First, some background information. As our school district grapples with massive budget cuts, like other districts across the country, we seem to be approaching a solution in the form of closing one of our district’s four school buildings. This would result in some shuffling of grade levels between the remaining buildings and some interesting organizational challenges. The most likely option has the 7th and 8th graders moving up to our high school building while the 3rd through 6th graders take over the middle school.
There are some valid concerns being raised about how to integrate the younger students into the high school environment. Some parents have expressed concerns at having 7th graders in contact with high schoolers during the school day, so some folks are thinking of ways to isolate the younger students in their own parts of the building. This would mean rearranging classroom assignments to allow for a middle school hex (or two) separate from spaces used by the high schoolers.
While some people are not too concerned, saying that we have done this before when the middle school was under construction and that in past years our HS building held twice as many students as it does now, I see some real problems ahead for our science department, at least, if we continue with our current model of how we educate students. The most obvious issue is that of appropriate lab space. How can we expect the incoming 7th and 8th grade science teachers to teach science in just any classroom space? Will we ask them to leave behind their excellent science labs at the middle school and move to a math or English classroom at the high school?
At the bare minimum, a science classroom should have a sink and an eyewash station. There are five classrooms that I know of at the high school that meet this description, three of which are currently used full-time by the three science teachers, one of which is a shared chemistry lab, and one that is used for safe chemical and equipment storage separate from student access.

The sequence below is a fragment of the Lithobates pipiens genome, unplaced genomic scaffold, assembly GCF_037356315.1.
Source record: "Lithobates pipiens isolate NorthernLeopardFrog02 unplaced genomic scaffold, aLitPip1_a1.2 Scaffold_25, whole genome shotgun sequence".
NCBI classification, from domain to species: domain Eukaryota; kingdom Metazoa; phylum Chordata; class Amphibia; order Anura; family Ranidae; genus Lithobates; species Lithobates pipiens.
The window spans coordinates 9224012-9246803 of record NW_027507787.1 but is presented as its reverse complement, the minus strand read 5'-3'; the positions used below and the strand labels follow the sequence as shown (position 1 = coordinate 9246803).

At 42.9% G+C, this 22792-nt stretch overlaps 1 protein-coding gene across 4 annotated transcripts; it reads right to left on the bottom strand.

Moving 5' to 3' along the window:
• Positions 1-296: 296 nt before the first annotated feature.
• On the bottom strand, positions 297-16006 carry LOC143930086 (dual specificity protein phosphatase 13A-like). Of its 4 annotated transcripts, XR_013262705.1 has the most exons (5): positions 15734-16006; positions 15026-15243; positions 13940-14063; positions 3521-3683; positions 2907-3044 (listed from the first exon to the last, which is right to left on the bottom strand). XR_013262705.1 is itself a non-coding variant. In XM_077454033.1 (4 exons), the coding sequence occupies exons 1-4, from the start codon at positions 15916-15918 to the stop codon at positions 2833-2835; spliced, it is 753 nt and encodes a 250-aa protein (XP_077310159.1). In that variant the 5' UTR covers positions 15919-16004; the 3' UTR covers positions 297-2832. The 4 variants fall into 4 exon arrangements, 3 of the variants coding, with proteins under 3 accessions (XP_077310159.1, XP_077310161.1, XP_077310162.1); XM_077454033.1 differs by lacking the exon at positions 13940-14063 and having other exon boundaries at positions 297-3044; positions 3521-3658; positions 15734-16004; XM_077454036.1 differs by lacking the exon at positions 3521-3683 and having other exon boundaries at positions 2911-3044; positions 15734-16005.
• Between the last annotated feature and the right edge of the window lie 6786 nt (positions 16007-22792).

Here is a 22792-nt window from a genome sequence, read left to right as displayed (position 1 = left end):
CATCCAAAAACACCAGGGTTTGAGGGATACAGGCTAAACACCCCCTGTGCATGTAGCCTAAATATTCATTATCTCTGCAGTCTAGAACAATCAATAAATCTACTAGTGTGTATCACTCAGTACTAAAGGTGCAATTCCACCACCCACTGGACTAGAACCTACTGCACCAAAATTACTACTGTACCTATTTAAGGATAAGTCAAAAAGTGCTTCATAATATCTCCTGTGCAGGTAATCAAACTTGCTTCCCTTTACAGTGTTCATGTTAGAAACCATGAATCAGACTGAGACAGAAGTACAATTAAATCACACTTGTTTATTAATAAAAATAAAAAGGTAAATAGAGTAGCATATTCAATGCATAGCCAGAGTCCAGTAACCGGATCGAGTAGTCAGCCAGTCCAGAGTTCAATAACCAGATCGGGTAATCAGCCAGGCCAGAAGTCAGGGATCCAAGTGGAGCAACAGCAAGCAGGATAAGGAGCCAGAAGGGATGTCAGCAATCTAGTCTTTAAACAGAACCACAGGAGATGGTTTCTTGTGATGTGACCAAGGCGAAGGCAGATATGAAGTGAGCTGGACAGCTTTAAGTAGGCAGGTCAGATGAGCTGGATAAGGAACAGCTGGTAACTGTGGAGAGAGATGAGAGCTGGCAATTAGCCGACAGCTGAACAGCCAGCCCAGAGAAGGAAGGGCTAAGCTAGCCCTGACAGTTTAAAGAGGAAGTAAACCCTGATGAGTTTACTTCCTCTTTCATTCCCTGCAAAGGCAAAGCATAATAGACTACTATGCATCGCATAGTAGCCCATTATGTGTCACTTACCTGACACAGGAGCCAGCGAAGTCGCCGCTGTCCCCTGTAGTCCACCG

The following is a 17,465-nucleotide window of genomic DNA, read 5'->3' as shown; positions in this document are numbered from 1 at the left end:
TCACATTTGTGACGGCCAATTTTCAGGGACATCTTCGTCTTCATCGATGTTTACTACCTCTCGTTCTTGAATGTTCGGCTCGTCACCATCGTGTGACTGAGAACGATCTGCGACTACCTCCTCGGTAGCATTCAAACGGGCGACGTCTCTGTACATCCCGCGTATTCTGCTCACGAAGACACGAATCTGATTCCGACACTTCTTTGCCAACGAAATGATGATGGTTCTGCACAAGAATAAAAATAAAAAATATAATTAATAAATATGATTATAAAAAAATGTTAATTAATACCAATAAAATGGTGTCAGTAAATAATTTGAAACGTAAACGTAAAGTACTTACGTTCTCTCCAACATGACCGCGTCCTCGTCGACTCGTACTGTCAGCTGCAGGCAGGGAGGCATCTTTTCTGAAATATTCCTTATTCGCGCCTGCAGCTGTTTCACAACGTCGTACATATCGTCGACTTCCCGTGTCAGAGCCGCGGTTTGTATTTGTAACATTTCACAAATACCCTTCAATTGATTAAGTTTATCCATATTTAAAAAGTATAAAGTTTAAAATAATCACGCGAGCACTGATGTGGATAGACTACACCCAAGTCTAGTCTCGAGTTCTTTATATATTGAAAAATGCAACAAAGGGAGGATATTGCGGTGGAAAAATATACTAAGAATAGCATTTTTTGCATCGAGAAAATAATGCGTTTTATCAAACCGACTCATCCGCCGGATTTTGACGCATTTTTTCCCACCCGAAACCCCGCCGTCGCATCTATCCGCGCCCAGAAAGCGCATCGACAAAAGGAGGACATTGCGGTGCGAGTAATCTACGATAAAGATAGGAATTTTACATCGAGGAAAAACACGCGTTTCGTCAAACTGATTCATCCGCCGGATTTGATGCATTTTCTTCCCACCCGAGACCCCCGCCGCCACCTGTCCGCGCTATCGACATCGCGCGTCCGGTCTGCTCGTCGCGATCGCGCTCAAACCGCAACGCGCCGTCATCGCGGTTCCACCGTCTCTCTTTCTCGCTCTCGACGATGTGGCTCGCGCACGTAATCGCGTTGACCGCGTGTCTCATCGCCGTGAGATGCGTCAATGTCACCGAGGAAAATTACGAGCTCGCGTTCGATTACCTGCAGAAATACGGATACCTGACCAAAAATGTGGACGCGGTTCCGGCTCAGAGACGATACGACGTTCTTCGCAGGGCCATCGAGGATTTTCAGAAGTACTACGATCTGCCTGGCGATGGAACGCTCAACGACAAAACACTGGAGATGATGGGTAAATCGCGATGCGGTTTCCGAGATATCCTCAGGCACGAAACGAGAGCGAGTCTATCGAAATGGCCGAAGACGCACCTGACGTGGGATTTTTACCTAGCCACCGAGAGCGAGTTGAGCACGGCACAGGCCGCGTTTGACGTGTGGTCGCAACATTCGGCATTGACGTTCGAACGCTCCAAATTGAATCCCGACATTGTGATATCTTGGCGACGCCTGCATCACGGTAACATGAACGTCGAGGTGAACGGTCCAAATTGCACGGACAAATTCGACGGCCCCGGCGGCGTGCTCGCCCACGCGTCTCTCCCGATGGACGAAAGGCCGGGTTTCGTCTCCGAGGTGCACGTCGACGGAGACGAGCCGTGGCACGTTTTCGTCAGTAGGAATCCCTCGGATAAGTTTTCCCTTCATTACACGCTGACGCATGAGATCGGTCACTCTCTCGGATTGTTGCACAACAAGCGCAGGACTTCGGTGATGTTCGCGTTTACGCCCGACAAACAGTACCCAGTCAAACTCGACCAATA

Clearly we have some limited options as to where to put the two incoming science teachers in our building. We can fit one of them into the chemistry lab, although there is only room for about 20 student desks since the room was not built as a lecture room. There’s no Smartboard or projector there either. We could clear out the science storeroom and create a new classroom there, but where would our chemicals and equipment go that would still be easily accessible to teachers during class yet secure enough to limit student access? The third option would somehow rotate the 5 science teachers between the three or four classrooms on a period-by-period basis, if they all follow the same bell schedule.
I suspect this last option is the most viable, although there are not enough class periods in the day to allow 5 teachers with 6 classes each to share four science classrooms with only one plan period per teacher (see here). We could, I suppose, give teachers two plan periods and pile the students into larger classes, which is a horrible idea when it comes to teaching science effectively through labs and hands-on experimentation.
Now for my solution to the problem: What if we could schedule classes so that they are only in the science hex when they were doing labs? That’s really what we are using the special facilities and equipment for. The rest of the time they could be…..somewhere else. Now here’s the interesting part: what if the “somewhere else” meant ONLINE? That could potentially free up our students, particularly the older students in upper-level sciences, to be ANYWHERE during the school day. In such a scenario, the search for classroom space becomes only a minor annoyance rather than a major headache.
I think that students could spend a couple days a week in the actual classroom for lab work and face-to-face discussion, and the rest of the time be in the library, at home, or some other classroom while they learn from the online coursework established by their teacher. Simple tools like Edmodo, Moodle, and others allow for creation of a shared online learning space for nearly every class that can be taught at the high school level. Students can complete learning exercises, take quizzes, chat with each other and the teacher, and create digital projects together without even going to school.
A lot of work and thought still needs to be done to come to an effective solution to our building’s challenges, but maybe some sort of blended online and face-to-face learning environment is what our school requires to best meet student needs and the harsh realities of the looming budget cuts.